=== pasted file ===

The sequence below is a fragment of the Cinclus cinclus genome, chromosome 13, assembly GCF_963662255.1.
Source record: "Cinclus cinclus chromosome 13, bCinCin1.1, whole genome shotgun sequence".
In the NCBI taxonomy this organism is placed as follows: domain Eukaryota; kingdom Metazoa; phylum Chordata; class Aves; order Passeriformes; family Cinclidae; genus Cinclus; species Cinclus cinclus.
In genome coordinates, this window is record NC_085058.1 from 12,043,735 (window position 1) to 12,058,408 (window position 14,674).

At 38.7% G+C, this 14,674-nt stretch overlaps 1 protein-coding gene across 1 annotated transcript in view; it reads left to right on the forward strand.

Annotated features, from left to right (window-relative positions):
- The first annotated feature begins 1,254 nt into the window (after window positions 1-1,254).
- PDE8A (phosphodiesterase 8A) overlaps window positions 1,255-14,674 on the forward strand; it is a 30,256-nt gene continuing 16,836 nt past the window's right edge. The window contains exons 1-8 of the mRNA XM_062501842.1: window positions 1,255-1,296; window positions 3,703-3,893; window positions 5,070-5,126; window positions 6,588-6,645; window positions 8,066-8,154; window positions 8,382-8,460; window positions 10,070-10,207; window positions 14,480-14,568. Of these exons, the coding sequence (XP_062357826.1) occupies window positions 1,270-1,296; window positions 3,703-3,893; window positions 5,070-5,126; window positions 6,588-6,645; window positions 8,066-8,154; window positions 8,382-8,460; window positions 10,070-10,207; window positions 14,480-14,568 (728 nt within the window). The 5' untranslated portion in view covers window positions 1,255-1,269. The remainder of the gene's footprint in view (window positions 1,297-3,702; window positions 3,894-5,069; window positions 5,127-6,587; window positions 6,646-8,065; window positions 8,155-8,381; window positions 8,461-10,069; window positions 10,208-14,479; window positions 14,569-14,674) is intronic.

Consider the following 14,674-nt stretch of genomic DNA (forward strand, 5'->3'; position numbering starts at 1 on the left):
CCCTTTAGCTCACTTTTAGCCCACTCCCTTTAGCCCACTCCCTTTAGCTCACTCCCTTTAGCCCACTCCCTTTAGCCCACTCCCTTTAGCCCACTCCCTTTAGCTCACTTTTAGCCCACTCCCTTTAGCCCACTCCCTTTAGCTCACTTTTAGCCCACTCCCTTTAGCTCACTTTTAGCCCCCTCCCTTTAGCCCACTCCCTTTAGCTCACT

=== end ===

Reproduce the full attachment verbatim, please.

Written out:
The sequence below is a fragment of the Cinclus cinclus genome, chromosome 13, assembly GCF_963662255.1.
Source record: "Cinclus cinclus chromosome 13, bCinCin1.1, whole genome shotgun sequence".
In the NCBI taxonomy this organism is placed as follows: domain Eukaryota; kingdom Metazoa; phylum Chordata; class Aves; order Passeriformes; family Cinclidae; genus Cinclus; species Cinclus cinclus.
In genome coordinates, this window is record NC_085058.1 from 12,043,735 (window position 1) to 12,058,408 (window position 14,674).

At 38.7% G+C, this 14,674-nt stretch overlaps 1 protein-coding gene across 1 annotated transcript in view; it reads left to right on the forward strand.

Annotated features, from left to right (window-relative positions):
- The first annotated feature begins 1,254 nt into the window (after window positions 1-1,254).
- PDE8A (phosphodiesterase 8A) overlaps window positions 1,255-14,674 on the forward strand; it is a 30,256-nt gene continuing 16,836 nt past the window's right edge. The window contains exons 1-8 of the mRNA XM_062501842.1: window positions 1,255-1,296; window positions 3,703-3,893; window positions 5,070-5,126; window positions 6,588-6,645; window positions 8,066-8,154; window positions 8,382-8,460; window positions 10,070-10,207; window positions 14,480-14,568. Of these exons, the coding sequence (XP_062357826.1) occupies window positions 1,270-1,296; window positions 3,703-3,893; window positions 5,070-5,126; window positions 6,588-6,645; window positions 8,066-8,154; window positions 8,382-8,460; window positions 10,070-10,207; window positions 14,480-14,568 (728 nt within the window). The 5' untranslated portion in view covers window positions 1,255-1,269. The remainder of the gene's footprint in view (window positions 1,297-3,702; window positions 3,894-5,069; window positions 5,127-6,587; window positions 6,646-8,065; window positions 8,155-8,381; window positions 8,461-10,069; window positions 10,208-14,479; window positions 14,569-14,674) is intronic.

Consider the following 14,674-nt stretch of genomic DNA (forward strand, 5'->3'; position numbering starts at 1 on the left):
CCCTTTAGCTCACTTTTAGCCCACTCCCTTTAGCCCACTCCCTTTAGCTCACTCCCTTTAGCCCACTCCCTTTAGCCCACTCCCTTTAGCCCACTCCCTTTAGCTCACTTTTAGCCCACTCCCTTTAGCCCACTCCCTTTAGCTCACTTTTAGCCCACTCCCTTTAGCTCACTTTTAGCCCCCTCCCTTTAGCCCACTCCCTTTAGCTCACT